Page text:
The beginning of the code is a commented section, denoted by pound signs (#), that tells us what software was used to create the list. Next is the default URL, which in this case takes the reader back to the home page. The next lines describe the hot zones as defined by shapes: one poly[gon] and a dozen rect[angles]. The URLs are relative to the cgi-bin directory, and the number pairs are x,y coordinates, where 0,0 is the upper-left-hand corner of your graphic.
The imagemap definition standards let you use several shapes for designating your hot spots: circles, rectangles, polygons, and (for NCSA servers only) points. The coordinate pairs that are generated vary, based on the shape. A circle is described by its center point and any point along the circumference. An oval is described by the upper left and lower right corners of the rectangle that would perfectly contain the oval. Similarly, a rectangle is described by its upper left and lower right corners' coordinates. Polygons are described by a series of bounding coordinates, beginning and ending with the same coordinate pair. Points are described by one set of coordinates (and almost no one uses points--they're too small to click on accurately, and that's, well, pointless).
With client-side imagemapping, these coordinates are embedded within the HTML file that displays your imagemap. This leads to another bonus: Having the code within the HTML file makes debugging a lot easier than having to go to a separate application to find out why the coordinates don't match or the URL is incorrect.
The specifications for client-side imagemapping use a <MAP> tag with a NAME attribute to name the map file and an <AREA> tag with SHAPE and COORDS attributes to define each hot zone's shape and attributes. The <IMG> tag for the imagemap graphic contains a USEMAP attribute with the same value as that used for the NAME attribute in <MAP>.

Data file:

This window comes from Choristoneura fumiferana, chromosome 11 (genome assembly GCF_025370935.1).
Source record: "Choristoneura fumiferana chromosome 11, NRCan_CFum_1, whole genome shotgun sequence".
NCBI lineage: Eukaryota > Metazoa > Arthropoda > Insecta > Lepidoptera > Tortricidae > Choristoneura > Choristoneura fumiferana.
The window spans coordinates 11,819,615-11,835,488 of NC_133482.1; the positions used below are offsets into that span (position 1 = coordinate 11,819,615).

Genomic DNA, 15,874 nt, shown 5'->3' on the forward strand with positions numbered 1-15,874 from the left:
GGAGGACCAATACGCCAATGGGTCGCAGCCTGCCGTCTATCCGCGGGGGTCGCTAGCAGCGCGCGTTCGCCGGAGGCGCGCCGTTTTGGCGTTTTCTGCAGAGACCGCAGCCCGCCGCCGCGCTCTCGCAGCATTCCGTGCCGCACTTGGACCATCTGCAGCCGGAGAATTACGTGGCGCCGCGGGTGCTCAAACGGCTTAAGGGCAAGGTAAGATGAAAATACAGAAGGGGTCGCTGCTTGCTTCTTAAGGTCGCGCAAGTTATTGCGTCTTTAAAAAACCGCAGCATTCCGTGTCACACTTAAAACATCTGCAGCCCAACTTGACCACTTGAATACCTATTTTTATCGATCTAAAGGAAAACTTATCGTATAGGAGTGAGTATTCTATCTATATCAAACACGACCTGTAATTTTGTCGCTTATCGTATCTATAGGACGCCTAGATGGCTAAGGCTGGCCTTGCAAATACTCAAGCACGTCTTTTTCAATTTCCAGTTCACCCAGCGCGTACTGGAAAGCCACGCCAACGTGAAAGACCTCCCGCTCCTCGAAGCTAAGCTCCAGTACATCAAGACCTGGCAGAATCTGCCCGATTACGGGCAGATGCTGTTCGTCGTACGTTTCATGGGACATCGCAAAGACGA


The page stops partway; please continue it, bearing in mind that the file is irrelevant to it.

As an example, Figure 2 shows the HTML code for a client-side version of the American Comedy Network imagemap.
Figure 2. HTML code for a client-side imagemap
<IMG acnmap.gif USEMAP="#acnmap"> . . . <MAP NAME="acnmap"> <AREA SHAPE="rect" href="acndymo.html" COORDS="79,254,145,305"> <AREA SHAPE="rect" href="acntour.html" COORDS="239,0,440,20"> <AREA SHAPE="rect" href="acnstaff.html" COORDS="239,25,441,47"> <AREA SHAPE="rect" href="acncomwks.html" COORDS="239,51,441,73"> <AREA SHAPE="rect" href="acnprep.html" COORDS="240,104,440,124"> <AREA SHAPE="rect" href="acnpaper.html" COORDS="240,104 440,124"> <AREA SHAPE="rect" href="acnpast95.html" COORDS="239,130,440,151"> <AREA SHAPE="rect" href="acnhelper.html" COORDS="239,155,441,177"> <AREA SHAPE="rect" href="acnmacsw.html" COORDS="240,182,441,203"> <AREA SHAPE="rect" href="acnwinsw.html" COORDS="240,208,440,229"> <AREA SHAPE="rect" href="acnmall.html" COORDS="240,234,440,255"> <AREA SHAPE="rect" href="acnfree4all.html" COORDS="240,260,440,281"> <AREA SHAPE="rect" href="acncomments.html" COORDS="240,286,439,307"> <AREA SHAPE="rect" href="acncright.html" COORDS="205,3,236,307"> </MAP>
Note that the map doesn't have to be contained on the same HTML page as the calling <IMG> tag. If you have a number of imagemaps used in your site, and you want to avoid including the map coordinates in so many documents, it might make sense to create one page of maps and link to this separate document as necessary from other pages. In this case, the USEMAP attribute would be expanded to read "maps.html#nameofmap."
When you access a client-side imagemap with an enabled browser, you'll notice two differences right away: The URLs for the hot spots are revealed as the cursor passes over each individual region, as opposed to just seeing the Cartesian coordinates (as is the case with imagemaps that call gateway scripts). This may be a good thing or a bad thing, depending on the content of the page; you may not want the eventual destination to be known to the user if you're trying to surprise them. And on the plus side, the difference in speed will be quite evident.
All told, support for client-side imagemapping is one of the brighter moves that browser companies can make. As time goes by, script-based imagemaps should become increasingly a thing of the past.